Although it may have taken them 43 years, too many heart-aches to count properly, and one absolutely devastating semi-”the-man”-made natural disaster …
As Leigh, a friend and blogger from New Orleans, said to me,
“The energy in this entire town is incredible. People here have been ready for this for decades…but the way the media is treating the Saints as underdogs isn’t a surprise to any of us. The people of New Orleans have been subjected to those attitudes for a long time ourselves, and we still are in too, too many ways, but we’re still here. And those who are still unable to return here due to the displacement caused by the storm, or the recession, or other circumstances – they’ll return in one way or another, because this is a town that can teach the rest of this country how to live. It always has, and it always will, despite it all.”
Leigh’s pride runs across NOLA tonight. The same week that Education Secretary Arne Duncan outrageously called Hurricane Katrina “the best thing that happened to the education system in New Orleans”, the city has delivered a counterpunch to Duncan as well as any and all doubters. Their ascendancy means that the arduous post Hurricane recovery work has gotten more publicity in the last two weeks than it’s received in the last two years. This is maddening but many New Orleans residents wouldn’t have it any other way. As Saints linebacker Scott Fujita’s wife Jaclyn said, “The people of New Orleans love the Saints not because they provide a distraction from their fall but because they are a reflection of their rise.”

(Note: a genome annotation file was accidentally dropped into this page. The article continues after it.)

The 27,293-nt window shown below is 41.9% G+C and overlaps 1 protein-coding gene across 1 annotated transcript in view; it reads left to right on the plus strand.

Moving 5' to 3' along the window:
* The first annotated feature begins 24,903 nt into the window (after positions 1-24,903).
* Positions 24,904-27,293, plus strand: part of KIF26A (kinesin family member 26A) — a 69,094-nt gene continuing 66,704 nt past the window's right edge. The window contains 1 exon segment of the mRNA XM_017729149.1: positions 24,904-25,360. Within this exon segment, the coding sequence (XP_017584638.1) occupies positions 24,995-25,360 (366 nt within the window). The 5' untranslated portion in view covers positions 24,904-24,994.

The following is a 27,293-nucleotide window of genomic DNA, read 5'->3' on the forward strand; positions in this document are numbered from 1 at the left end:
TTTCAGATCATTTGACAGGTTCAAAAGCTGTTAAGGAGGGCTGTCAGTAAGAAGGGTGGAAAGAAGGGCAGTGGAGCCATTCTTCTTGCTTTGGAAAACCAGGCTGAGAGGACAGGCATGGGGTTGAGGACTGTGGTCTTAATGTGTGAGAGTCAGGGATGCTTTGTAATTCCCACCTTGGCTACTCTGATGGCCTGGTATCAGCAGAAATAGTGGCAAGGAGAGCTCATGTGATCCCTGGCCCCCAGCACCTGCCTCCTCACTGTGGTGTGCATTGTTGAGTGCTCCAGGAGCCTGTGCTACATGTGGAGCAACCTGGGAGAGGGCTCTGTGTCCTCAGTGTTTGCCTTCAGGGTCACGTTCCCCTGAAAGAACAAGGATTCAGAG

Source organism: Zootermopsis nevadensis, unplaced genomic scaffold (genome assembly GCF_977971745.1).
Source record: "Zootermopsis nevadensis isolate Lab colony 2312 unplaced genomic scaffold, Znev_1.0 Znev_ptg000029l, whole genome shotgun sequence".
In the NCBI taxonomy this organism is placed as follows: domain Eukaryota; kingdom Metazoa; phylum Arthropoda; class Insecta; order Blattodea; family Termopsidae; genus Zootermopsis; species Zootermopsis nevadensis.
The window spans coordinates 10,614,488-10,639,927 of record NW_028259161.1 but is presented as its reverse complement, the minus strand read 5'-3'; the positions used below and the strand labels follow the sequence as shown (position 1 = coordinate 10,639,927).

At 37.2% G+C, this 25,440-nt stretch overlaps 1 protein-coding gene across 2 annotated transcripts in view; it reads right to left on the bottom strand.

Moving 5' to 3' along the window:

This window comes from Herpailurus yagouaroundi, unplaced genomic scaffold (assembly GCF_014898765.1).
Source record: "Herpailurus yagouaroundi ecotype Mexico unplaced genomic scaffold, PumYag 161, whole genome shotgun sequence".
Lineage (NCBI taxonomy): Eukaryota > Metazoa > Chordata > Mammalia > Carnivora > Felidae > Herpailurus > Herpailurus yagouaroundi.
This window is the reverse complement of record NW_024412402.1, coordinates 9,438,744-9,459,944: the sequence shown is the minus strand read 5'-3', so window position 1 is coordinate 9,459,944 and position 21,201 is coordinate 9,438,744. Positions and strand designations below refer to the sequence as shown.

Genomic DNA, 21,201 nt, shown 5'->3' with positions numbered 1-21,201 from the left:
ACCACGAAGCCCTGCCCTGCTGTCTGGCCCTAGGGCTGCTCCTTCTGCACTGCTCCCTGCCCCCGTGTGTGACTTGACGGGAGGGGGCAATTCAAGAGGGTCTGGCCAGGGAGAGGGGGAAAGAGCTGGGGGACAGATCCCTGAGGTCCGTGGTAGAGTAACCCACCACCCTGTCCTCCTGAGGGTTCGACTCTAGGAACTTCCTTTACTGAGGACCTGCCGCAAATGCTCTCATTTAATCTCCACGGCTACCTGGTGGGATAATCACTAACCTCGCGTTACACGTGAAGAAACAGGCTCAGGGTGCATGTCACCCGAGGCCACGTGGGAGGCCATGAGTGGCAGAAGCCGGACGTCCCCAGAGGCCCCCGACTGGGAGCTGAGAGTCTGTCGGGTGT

Whether you believe that or not, the proof is in the very vibe of the city. The French Quarter is hopping tonight. The Ninth Ward is hopping tonight. Algiers is hopping tonight. People in New Orleans are feeling damn good right now, and to scoff at that is to scoff at the very resiliency that makes us human. Community activist and former Black Panther Malik Rahim who has lived in the city for three decades and still works in Algiers, told me, “I haven’t seen people this happy since Katrina. No question about it.” That doesn’t mean all – or even some – questions about the future of New Orleans are solved by a Saints Super Bowl win. Jobs, housing, and the right of return for displaced residents still need to be at the forefront of everyone’s mind.
But it does mean that folks of the Big Easy are feeling fearless tonight. Every last person – from Bush to Brownie – that wrote this city off has to now bend down and kiss the ring. President Barack Obama, who often seems allergic to saying the words “New Orleans” must now greet the team at the White House and acknowledge both the Saints and the city that bears their name. Even if tomorrow is unbearably hard, we have today. And today feels mighty fine.
In case you might not know of him, just yet, Dave Zirin [Edge of Sports] is one of the finest sports writers in America today.
… and, Jim Caldwell is one of the finest sportsmen these eyes have yet to see.
“Our head is bloodied, but unbowed.”